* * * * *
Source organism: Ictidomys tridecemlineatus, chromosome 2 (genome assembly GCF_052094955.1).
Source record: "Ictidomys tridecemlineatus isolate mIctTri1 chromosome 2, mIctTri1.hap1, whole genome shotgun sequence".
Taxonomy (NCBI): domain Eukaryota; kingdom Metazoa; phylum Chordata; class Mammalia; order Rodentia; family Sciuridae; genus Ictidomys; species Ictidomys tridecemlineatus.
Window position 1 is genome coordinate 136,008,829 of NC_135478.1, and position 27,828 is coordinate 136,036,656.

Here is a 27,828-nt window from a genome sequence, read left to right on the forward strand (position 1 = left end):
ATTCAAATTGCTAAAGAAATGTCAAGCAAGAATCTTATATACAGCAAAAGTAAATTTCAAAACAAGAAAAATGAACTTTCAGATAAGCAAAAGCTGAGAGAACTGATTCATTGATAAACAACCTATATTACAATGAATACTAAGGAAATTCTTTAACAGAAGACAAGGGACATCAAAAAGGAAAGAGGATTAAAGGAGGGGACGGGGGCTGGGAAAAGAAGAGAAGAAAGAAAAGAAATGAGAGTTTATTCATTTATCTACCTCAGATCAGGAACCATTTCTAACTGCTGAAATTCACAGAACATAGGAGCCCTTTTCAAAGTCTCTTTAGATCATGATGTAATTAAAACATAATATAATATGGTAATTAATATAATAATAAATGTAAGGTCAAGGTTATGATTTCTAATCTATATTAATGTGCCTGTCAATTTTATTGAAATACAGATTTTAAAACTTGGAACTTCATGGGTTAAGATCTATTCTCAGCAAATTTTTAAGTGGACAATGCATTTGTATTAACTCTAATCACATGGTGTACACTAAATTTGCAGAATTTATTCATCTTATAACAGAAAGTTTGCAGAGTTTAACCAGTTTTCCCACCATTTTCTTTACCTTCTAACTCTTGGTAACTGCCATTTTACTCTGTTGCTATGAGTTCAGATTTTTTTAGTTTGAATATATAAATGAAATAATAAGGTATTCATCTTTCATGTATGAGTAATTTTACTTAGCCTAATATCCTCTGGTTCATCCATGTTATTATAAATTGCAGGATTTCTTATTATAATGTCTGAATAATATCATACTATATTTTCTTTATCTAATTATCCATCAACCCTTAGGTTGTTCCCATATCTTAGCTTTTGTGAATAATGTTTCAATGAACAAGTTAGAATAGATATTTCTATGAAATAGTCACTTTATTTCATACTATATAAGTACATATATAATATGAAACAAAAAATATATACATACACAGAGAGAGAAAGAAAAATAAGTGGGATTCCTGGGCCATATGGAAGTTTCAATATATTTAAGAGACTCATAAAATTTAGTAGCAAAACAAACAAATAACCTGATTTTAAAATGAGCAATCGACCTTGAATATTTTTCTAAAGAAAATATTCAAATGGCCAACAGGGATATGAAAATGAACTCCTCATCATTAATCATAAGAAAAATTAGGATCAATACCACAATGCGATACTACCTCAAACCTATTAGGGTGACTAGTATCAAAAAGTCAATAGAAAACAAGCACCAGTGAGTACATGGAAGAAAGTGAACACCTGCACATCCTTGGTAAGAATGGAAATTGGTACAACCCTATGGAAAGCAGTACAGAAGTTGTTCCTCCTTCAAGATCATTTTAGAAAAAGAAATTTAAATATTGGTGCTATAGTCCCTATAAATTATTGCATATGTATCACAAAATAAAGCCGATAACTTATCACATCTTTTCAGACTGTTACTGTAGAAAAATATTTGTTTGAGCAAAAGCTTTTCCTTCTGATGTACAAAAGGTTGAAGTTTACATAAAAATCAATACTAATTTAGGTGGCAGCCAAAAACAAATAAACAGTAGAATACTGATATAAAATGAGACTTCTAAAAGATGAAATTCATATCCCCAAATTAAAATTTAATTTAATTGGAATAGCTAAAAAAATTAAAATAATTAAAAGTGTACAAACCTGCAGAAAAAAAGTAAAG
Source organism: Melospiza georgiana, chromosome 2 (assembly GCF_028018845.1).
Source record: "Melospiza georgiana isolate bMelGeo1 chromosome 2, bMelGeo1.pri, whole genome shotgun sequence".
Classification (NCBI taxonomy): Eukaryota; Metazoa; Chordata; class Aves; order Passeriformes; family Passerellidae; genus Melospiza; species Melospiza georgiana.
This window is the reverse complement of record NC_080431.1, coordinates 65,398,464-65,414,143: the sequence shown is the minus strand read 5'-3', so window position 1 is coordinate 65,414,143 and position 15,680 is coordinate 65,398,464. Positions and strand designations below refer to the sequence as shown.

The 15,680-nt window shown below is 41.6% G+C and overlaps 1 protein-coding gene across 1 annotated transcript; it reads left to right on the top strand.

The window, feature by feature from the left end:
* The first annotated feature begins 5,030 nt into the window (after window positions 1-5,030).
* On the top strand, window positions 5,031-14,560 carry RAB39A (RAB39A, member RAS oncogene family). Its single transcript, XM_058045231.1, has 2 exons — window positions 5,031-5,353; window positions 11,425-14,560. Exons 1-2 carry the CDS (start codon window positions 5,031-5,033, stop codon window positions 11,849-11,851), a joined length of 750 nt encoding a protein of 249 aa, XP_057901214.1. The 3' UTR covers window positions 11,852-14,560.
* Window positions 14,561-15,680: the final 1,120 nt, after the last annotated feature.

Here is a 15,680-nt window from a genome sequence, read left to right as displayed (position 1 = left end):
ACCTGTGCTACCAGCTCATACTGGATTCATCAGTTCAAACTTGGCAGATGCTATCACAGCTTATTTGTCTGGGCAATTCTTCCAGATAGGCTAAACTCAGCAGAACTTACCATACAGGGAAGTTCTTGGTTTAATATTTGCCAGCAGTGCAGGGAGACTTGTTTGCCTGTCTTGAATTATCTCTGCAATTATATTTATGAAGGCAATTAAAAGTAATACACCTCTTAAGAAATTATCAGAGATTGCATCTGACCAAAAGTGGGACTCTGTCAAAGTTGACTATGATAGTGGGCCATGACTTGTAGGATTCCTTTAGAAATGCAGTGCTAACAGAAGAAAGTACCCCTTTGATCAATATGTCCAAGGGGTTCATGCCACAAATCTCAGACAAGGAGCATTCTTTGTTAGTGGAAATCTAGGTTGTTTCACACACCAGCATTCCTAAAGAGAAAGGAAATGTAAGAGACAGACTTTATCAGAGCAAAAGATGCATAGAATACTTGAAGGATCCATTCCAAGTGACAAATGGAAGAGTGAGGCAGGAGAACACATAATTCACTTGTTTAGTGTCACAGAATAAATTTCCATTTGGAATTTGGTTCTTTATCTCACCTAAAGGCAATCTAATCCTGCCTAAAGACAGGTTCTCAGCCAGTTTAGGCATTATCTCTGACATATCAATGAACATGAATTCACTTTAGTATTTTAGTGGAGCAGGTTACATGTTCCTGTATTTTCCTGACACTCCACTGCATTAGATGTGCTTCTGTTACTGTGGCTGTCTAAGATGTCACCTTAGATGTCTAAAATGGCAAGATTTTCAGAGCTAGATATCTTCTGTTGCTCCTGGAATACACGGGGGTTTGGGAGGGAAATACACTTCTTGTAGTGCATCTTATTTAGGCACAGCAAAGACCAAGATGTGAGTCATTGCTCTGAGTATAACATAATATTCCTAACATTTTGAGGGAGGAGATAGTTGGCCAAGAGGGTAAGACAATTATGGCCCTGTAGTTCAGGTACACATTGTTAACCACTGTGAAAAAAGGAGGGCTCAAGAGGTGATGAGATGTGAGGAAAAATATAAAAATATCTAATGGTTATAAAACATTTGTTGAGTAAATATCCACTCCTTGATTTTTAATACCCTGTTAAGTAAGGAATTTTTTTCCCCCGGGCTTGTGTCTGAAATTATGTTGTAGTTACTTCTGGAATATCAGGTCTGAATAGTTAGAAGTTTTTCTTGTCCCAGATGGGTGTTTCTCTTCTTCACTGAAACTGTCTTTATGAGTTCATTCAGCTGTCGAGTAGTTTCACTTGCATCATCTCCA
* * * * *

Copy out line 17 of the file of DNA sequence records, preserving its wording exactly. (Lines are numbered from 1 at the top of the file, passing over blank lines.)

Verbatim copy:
ACCTGTGCTACCAGCTCATACTGGATTCATCAGTTCAAACTTGGCAGATGCTATCACAGCTTATTTGTCTGGGCAATTCTTCCAGATAGGCTAAACTCAGCAGAACTTACCATACAGGGAAGTTCTTGGTTTAATATTTGCCAGCAGTGCAGGGAGACTTGTTTGCCTGTCTTGAATTATCTCTGCAATTATATTTATGAAGGCAATTAAAAGTAATACACCTCTTAAGAAATTATCAGAGATTGCATCTGACCAAAAGTGGGACTCTGTCAAAGTTGACTATGATAGTGGGCCATGACTTGTAGGATTCCTTTAGAAATGCAGTGCTAACAGAAGAAAGTACCCCTTTGATCAATATGTCCAAGGGGTTCATGCCACAAATCTCAGACAAGGAGCATTCTTTGTTAGTGGAAATCTAGGTTGTTTCACACACCAGCATTCCTAAAGAGAAAGGAAATGTAAGAGACAGACTTTATCAGAGCAAAAGATGCATAGAATACTTGAAGGATCCATTCCAAGTGACAAATGGAAGAGTGAGGCAGGAGAACACATAATTCACTTGTTTAGTGTCACAGAATAAATTTCCATTTGGAATTTGGTTCTTTATCTCACCTAAAGGCAATCTAATCCTGCCTAAAGACAGGTTCTCAGCCAGTTTAGGCATTATCTCTGACATATCAATGAACATGAATTCACTTTAGTATTTTAGTGGAGCAGGTTACATGTTCCTGTATTTTCCTGACACTCCACTGCATTAGATGTGCTTCTGTTACTGTGGCTGTCTAAGATGTCACCTTAGATGTCTAAAATGGCAAGATTTTCAGAGCTAGATATCTTCTGTTGCTCCTGGAATACACGGGGGTTTGGGAGGGAAATACACTTCTTGTAGTGCATCTTATTTAGGCACAGCAAAGACCAAGATGTGAGTCATTGCTCTGAGTATAACATAATATTCCTAACATTTTGAGGGAGGAGATAGTTGGCCAAGAGGGTAAGACAATTATGGCCCTGTAGTTCAGGTACACATTGTTAACCACTGTGAAAAAAGGAGGGCTCAAGAGGTGATGAGATGTGAGGAAAAATATAAAAATATCTAATGGTTATAAAACATTTGTTGAGTAAATATCCACTCCTTGATTTTTAATACCCTGTTAAGTAAGGAATTTTTTTCCCCCGGGCTTGTGTCTGAAATTATGTTGTAGTTACTTCTGGAATATCAGGTCTGAATAGTTAGAAGTTTTTCTTGTCCCAGATGGGTGTTTCTCTTCTTCACTGAAACTGTCTTTATGAGTTCATTCAGCTGTCGAGTAGTTTCACTTGCATCATCTCCA